- Scaling a VPN network requires upgrading the VPN CPU/memory, which translates to a long and complicated process for IT. And often, VPNs do not offer the option to upgrade. This forces many users to purchase a higher-end model that is much more expensive.
- Each employee needs a company-issued device for a VPN to work in a remote office setup. As a result, BYOD devices (such as employees’ home devices) cannot be leveraged.
Remote Access Software – The Modern Alternative to RDP?
Like RDP and VPN, remote access software provides the ability to access a computer or device from another device, at any time, and from anywhere.
Unlike a VPN, remote access software is built to handle high traffic and provides complete access to remote computers’ files and applications, regardless of the network. This makes it more suitable than a VPN for a remote or hybrid environment.
Unlike RDP, remote access software is also more prepared to handle today’s security concerns. It comes with built-in security features like SSO (Single Sign-On), MFA (Multi-Factor Authentication), device authentication, and automatic infrastructure updates to keep updated with security standards. It’s almost maintenance free.
While there are many remote access software providers in the market, Splashtop offers one of the most secure in the market. Although some remote access software companies build their software on top of the RDP infrastructure, Splashtop took a different approach to create something unique for the sake of security and a better user experience. This positions Splashtop software as a next-generation remote access software built to handle today’s security challenges in remote connections.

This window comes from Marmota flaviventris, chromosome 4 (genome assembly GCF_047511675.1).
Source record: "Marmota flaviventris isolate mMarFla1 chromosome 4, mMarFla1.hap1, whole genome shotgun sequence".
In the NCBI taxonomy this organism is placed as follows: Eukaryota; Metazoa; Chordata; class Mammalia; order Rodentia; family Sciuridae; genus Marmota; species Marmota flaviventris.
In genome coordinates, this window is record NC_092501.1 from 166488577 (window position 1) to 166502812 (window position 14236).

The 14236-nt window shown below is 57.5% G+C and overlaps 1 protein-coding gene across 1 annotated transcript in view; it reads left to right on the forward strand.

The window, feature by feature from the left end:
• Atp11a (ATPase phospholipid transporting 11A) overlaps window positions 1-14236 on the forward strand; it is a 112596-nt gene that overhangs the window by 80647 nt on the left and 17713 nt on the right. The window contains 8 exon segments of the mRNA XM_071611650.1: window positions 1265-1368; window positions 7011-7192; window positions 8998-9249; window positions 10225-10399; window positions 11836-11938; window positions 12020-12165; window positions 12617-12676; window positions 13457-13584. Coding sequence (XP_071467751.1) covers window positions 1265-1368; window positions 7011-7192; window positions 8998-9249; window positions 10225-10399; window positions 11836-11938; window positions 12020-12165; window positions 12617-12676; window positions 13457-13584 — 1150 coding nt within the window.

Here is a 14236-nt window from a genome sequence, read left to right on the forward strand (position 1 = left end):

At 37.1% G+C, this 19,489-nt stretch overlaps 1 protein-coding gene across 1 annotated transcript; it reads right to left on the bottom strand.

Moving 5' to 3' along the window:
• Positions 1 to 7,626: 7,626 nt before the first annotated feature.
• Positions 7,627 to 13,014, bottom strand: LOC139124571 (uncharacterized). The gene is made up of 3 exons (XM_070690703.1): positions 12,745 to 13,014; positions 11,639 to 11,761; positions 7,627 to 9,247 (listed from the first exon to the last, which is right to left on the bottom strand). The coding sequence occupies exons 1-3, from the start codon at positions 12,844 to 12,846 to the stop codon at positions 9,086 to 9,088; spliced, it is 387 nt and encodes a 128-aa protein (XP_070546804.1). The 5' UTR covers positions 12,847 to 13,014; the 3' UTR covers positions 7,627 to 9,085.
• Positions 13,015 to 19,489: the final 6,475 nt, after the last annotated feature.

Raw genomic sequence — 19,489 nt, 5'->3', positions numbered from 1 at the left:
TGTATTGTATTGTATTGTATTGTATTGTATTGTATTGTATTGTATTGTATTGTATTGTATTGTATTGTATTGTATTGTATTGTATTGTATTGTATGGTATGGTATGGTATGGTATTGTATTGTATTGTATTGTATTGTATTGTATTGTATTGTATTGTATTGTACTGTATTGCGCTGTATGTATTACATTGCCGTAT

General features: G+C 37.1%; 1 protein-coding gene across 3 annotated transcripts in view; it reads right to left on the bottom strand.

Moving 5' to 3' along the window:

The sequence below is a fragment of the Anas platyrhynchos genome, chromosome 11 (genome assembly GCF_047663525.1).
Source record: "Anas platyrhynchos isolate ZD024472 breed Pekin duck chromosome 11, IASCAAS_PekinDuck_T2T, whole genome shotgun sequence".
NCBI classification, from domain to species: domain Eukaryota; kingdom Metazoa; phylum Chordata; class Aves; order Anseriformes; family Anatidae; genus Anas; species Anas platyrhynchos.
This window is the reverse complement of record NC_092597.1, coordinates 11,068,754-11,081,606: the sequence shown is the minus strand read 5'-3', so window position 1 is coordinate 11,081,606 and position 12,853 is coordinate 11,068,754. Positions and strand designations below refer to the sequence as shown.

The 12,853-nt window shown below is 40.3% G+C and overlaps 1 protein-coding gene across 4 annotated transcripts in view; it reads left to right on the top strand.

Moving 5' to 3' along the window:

How Is Splashtop Next-Gen Remote Access Software Better and Different From RDP?
Splashtop Co-Founder and CTO Phil Sheu answered this in a recent Splashtop interview on RDP.
“Let’s say you have a house on the street, the door is open, and all your belongings are basically on display, “says Phil. “While the entire surrounding area wouldn’t know that your door is open, anyone walking by can easily tell that no one is home, and your door is open.” That scenario depicts RDP.
“Now take this same house and put it in a gated community with a guard, shut the door, and lock the gate,” continues Phil. “The security guard is checking visitation permissions, no one outside the gate can see your house and its belongings, whether or not you are home, and you can invite a particular person in, but you do not have an open invitation for anyone else to peek in.”
That’s how you should visualize Splashtop next-gen remote access software and how it is fundamentally safer and better than RDP and VPN.